HOUSTON — Electric companies are lining up against legislation that would restrict some fees they levy on their customers, arguing the fees are critical to ensuring they recover their costs.
During a late-night hearing in Austin on Wednesday, the companies argued that “minimum-use fees” — charged to customers who use too-little electricity each month — are fundamental to the economics of some power plans.
Earlier this month, state Rep. Sylvester Turner, a Houston democrat, introduced a bill that would prohibit electric providers from charging those fees, which he said penalize customers who are trying to conserve energy and keep their bills low.
Turner argued that by penalizing customers with low power consumption, the plans undermine the state’s goals of encouraging conservation. He also said the fees disproportionately affect low-income and elderly customers living in small residences.
“If we say we’re a legislature committed to energy efficiency, our methods need to align with our goals,” Turner told his colleagues on the House State Affairs Committee. “We cannot punish people for meeting the standards we set forward.”
Turner said he introduced his legislation as a direct result of a Houston Chronicle investigation published in January that found more than 70 percent of electric plans offered in the Houston area contain terms that may penalize customers who don’t use a certain threshold of power.
Those plans either assess fees on customers whose power consumption falls below a particular threshold — typically around 1,000 kilowatt hours per month — or denies them bill credits that are only available to customers who use lots of electricity.
Critics say those policies discourage conservation as environmental advocates and governments encourage customers to find ways to cut back on power. The fees don’t violate rules set by the state’s Public Utility Commission.
But Turner is likely to face headwinds as he works to pass the legislation. Officials from the electricity universally testified against the bill late Wednesday.
The fees are needed, in some cases, because electric providers spend money on some fixed-costs associated with each customer, regardless of how much electricity he consumes, testified Catherine Webking, general counsel and executive director of the Texas Energy Association for Marketers, an group of retail electric providers.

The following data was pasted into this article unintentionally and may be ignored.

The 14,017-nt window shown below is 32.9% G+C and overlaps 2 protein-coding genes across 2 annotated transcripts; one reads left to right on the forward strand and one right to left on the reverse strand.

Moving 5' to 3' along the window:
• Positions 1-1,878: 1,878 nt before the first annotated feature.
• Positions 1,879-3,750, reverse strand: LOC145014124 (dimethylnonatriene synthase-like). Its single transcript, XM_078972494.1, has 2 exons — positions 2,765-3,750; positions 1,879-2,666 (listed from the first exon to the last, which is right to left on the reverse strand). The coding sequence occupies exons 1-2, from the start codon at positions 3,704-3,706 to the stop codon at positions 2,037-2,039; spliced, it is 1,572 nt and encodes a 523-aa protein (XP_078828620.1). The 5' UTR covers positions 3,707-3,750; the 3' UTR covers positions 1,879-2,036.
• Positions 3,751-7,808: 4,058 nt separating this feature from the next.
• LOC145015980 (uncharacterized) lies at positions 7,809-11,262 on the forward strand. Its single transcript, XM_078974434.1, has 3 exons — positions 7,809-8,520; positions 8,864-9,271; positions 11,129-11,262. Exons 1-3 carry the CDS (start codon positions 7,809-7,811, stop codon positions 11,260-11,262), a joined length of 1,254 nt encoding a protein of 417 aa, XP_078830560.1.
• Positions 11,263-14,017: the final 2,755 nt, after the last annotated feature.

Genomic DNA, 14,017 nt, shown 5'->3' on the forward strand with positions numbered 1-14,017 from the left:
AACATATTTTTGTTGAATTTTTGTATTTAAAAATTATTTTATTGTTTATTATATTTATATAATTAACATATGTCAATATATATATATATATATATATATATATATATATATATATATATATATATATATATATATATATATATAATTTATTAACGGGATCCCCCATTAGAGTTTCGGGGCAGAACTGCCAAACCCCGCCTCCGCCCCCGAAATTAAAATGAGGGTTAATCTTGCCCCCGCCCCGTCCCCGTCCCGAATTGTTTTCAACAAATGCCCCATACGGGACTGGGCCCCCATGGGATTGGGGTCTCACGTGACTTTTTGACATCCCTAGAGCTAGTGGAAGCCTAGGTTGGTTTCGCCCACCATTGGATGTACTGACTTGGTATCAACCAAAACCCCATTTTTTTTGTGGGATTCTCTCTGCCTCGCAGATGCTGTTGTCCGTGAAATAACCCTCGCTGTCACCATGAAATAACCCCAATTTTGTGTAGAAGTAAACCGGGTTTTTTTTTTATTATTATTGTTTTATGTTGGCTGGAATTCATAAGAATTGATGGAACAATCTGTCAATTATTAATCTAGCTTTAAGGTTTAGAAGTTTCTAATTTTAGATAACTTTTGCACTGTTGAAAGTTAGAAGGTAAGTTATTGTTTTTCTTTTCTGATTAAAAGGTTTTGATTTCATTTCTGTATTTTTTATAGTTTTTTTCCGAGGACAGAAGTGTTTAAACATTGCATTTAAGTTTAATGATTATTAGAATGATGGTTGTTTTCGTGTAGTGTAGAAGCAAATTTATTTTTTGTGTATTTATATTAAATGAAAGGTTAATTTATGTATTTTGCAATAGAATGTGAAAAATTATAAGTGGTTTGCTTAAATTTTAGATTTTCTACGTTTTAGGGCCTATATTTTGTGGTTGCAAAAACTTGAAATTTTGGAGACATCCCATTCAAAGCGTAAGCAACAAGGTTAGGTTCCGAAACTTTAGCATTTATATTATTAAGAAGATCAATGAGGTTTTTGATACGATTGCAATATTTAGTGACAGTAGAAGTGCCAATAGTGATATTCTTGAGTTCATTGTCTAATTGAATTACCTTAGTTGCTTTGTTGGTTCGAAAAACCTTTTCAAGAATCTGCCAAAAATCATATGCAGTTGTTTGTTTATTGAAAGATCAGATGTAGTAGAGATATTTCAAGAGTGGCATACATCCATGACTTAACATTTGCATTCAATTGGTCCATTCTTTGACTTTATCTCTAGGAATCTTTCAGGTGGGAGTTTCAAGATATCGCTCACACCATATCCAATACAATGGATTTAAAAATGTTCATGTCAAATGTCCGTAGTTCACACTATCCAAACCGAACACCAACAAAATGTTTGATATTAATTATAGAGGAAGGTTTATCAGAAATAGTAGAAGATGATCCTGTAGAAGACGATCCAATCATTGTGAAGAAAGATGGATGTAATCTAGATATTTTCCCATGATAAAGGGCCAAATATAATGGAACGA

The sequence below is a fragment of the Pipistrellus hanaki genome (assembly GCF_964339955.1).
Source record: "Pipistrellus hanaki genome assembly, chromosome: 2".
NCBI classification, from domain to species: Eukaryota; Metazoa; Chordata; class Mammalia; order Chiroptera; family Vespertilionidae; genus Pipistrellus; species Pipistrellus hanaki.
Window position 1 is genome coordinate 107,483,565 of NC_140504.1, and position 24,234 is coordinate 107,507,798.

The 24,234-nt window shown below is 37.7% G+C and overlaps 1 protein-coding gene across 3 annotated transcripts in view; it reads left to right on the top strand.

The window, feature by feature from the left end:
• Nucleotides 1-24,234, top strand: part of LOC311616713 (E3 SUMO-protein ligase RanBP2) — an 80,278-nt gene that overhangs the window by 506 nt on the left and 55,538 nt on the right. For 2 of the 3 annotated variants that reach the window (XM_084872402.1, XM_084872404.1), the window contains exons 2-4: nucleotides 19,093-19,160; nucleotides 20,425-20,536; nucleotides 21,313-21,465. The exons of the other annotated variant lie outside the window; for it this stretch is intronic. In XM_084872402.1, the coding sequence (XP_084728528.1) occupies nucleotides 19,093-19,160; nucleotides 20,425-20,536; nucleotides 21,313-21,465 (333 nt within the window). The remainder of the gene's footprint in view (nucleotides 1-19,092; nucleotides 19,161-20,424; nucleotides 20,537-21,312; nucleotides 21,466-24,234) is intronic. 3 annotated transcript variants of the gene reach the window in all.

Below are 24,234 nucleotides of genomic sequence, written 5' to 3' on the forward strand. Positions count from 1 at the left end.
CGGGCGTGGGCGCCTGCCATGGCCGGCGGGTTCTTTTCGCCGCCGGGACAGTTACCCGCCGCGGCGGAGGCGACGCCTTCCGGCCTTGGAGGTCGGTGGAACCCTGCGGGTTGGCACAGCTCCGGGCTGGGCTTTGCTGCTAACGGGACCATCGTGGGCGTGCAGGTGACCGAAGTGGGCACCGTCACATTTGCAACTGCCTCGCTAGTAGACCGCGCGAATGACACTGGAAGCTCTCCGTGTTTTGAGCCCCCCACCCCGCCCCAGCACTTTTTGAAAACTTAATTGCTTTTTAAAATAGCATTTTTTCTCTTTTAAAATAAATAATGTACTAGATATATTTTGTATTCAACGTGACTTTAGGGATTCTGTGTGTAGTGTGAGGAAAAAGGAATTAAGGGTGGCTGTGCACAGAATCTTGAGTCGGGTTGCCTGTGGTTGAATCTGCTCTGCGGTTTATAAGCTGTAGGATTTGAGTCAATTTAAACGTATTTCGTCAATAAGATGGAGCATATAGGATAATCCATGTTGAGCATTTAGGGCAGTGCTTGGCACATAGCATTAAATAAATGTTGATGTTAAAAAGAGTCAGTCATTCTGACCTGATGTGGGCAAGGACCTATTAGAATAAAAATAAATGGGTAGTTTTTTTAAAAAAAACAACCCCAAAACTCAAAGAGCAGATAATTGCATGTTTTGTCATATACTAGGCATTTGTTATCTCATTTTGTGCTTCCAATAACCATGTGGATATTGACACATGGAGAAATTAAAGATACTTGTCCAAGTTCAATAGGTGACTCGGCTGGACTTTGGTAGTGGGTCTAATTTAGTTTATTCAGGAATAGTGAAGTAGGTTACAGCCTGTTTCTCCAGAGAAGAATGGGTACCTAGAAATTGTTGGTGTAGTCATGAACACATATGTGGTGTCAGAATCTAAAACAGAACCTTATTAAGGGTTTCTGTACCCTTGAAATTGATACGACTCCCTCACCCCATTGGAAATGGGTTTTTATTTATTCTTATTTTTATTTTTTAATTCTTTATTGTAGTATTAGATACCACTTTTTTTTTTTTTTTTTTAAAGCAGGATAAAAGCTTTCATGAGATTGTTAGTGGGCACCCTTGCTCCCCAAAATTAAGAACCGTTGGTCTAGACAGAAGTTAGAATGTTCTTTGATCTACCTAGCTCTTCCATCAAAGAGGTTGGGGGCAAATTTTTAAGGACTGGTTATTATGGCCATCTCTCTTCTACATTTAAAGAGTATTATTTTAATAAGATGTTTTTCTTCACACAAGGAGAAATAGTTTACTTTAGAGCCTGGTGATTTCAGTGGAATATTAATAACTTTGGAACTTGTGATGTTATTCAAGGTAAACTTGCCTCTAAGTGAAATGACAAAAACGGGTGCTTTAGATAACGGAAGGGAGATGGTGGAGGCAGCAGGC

She also argued that the legislation eliminates options for customers and argued that the fees are clearly disclosed to customers before they enroll in a plan.
“There are products in the market that don’t have this type of provision in it,” added Stephen Davis, an attorney for the Alliance for Retail Markets, another group of electric providers. The Association of Electric Companies of Texas also testified against the legislation.
But consumer advocates who opposed the bill didn’t buy the industry’s arguments. Turner and his supporters argued that while young professionals might be able to figure out which plans have the fees and which don’t, it’s harder for the elderly to parse through the fine print of plans to figure out if using less power will wind up costing them more money.
“A lot of folks are out there, who are doing their level best to save energy and save some money on their electric bill, and find out at the end of the month they’re paying more than they expected,” said Jake Dyer, a policy analyst at the Texas Coalition for Affordable Power.
Turner said he doesn’t buy the industry’s argument that the fees are just a way to recoup costs. He said he’s heard from many people across the state who oppose the fees, and he implored his colleagues to consider consumers.
“Quite frankly, I don’t think any of us would leave the capital and talk at a town hall meeting saying we support minimum use fees,” Turner said. “I can only imagine the response we’d get from constituents if we did.”